The Face of Frassati
-Daniel Kipp Astin
January 16th, 2021. My entire body quaked with the chill of winter, in the woods of Hawk Mountain, 2.5 miles from the Appalachian Trail. This was my first Philly Frassati event. It was a last minute affair for me. When I woke up that morning at 6:00AM, a strong part of me felt convinced to lay in bed a few more hours and send the ‘bail’ text, informing my coworker who invited me, that I would not be coming. It was too easy to lay in my warm bed a little longer than to drive 45 minutes to where my ride would be to take me to the mountain. Yet, somehow I managed to lumber to my warm winter clothes in the closet, put multiple layers on for the cold weather, and find my mud-crusted hiking boots. I would have hated to admit it at the time, but they hadn’t been worn since early fall. My body begrudgingly allowed me to make it to my coworker’s home, where he was kind enough to spare an extra seat for the journey.
Fast-forward the long ride down Pennsylvania highways and back-mountain roads, and I was standing in the middle of the woods, trying to shoulder off a shiver in the winter cold. A member of the group insisted (perhaps a little to my chagrin), that we all stop to pray. I hadn’t been to church in at least a year, and the winter cold definitely made now seem like not the most optimal of moments. However, after the longest time I had spent until that day, praying among other outdoor enthusiasts and Christians my age, someone in the group, one of the individuals I suspected to be a leader in the organization, began to sing Amazing Grace, in the soft winter silence of a Pennsylvania forest. The singing was beautiful and I was immediately impressed by this person’s talent. The leadership demonstrated to begin spontaneously singing a hymn, on a public trail, among many strangers astounded me.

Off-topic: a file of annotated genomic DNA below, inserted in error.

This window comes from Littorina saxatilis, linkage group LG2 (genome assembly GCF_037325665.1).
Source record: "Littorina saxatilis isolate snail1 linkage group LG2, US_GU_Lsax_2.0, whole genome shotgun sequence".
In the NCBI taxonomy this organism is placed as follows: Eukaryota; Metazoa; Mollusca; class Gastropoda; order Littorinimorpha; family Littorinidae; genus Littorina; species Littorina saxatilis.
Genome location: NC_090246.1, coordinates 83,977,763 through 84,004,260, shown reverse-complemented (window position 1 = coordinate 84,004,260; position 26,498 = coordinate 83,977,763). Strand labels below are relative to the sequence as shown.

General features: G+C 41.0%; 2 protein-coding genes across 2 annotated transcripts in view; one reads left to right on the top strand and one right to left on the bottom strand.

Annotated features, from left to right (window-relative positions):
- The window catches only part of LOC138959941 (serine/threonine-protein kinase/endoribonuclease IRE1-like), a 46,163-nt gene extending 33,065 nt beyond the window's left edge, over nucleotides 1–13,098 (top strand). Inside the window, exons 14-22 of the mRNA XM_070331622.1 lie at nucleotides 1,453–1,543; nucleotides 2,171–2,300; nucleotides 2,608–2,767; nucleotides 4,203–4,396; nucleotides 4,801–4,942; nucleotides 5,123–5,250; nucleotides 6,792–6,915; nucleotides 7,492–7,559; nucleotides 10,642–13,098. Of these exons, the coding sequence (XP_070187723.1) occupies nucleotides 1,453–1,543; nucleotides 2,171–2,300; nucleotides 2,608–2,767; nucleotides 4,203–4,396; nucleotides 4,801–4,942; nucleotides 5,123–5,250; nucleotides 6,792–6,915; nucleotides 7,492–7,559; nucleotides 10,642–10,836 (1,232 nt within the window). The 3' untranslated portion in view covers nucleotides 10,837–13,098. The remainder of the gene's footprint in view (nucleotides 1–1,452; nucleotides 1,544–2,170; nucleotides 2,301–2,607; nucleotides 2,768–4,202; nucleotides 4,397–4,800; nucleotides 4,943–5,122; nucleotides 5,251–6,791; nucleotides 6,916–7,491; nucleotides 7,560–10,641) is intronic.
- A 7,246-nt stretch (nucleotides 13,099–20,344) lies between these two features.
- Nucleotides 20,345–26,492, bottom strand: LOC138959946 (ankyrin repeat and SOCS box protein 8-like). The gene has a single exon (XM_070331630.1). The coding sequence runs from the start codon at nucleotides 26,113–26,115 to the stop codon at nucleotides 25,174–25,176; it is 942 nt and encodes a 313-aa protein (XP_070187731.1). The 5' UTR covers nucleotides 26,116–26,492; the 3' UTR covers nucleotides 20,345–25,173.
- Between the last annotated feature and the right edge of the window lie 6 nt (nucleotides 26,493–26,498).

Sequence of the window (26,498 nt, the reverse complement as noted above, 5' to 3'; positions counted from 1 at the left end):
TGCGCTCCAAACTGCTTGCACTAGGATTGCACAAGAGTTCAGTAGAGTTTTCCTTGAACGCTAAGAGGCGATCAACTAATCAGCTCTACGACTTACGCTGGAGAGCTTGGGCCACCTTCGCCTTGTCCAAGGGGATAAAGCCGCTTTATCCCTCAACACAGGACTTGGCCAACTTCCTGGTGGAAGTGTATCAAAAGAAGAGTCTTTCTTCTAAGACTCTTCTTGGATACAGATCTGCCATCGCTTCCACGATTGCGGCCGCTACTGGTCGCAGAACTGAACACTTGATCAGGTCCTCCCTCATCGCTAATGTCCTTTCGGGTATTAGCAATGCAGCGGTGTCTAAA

Before long, we were all trudging back along the muddy trail, scrambling over boulders and making our way across the mountain’s infamous 5.5 mile looped trail. I decided I had to know this individual who resembled some combination between Christ and a young Eric Clapton, and what made him tick. I soon learned his name was Jack Terzian, one of two original founders of the organization, and the rest is history. After spending probably 100 hours with him, over the course of the last eight months or so, I could tell anyone that Jack is an enthusiastic, creative, spontaneous, empowered individual. Jack is the kind of person who gives out stickers to random strangers with the phrase “Be cool be you” on it. He is someone who will pray the rosary in public, while walking back to the parking lot, following going out at nearly 1:00AM. One quickly realizes that the type of individual who is capable of going on a 6 hour bike ride in Philly, giving the homeless hugs and praying with strangers, does not fit into any sociological box. Jack stands above the pack. He is easily one of the most unique people I have ever met. Among many things, he taught me to sign the cross, do a handstand and most importantly, donate my time to write for this blog. There are many other things I could write about Jack as a person, but given he is also incredibly modest, he probably wouldn’t even want me to write what has already written, something everyone who is a part of Philly Frassati already knows.
Jack is about to go on the adventure of a lifetime, to begin the process to enter the clergy, and ultimately with a little luck and prayer, become a priest. He leaves for Rome soon, and although I know many (including myself) are not looking forward to his absence, I know he will be one of the most interesting, unique and informative priests one could have the privilege to meet.
Good Luck Jack and thank you for all the hard work!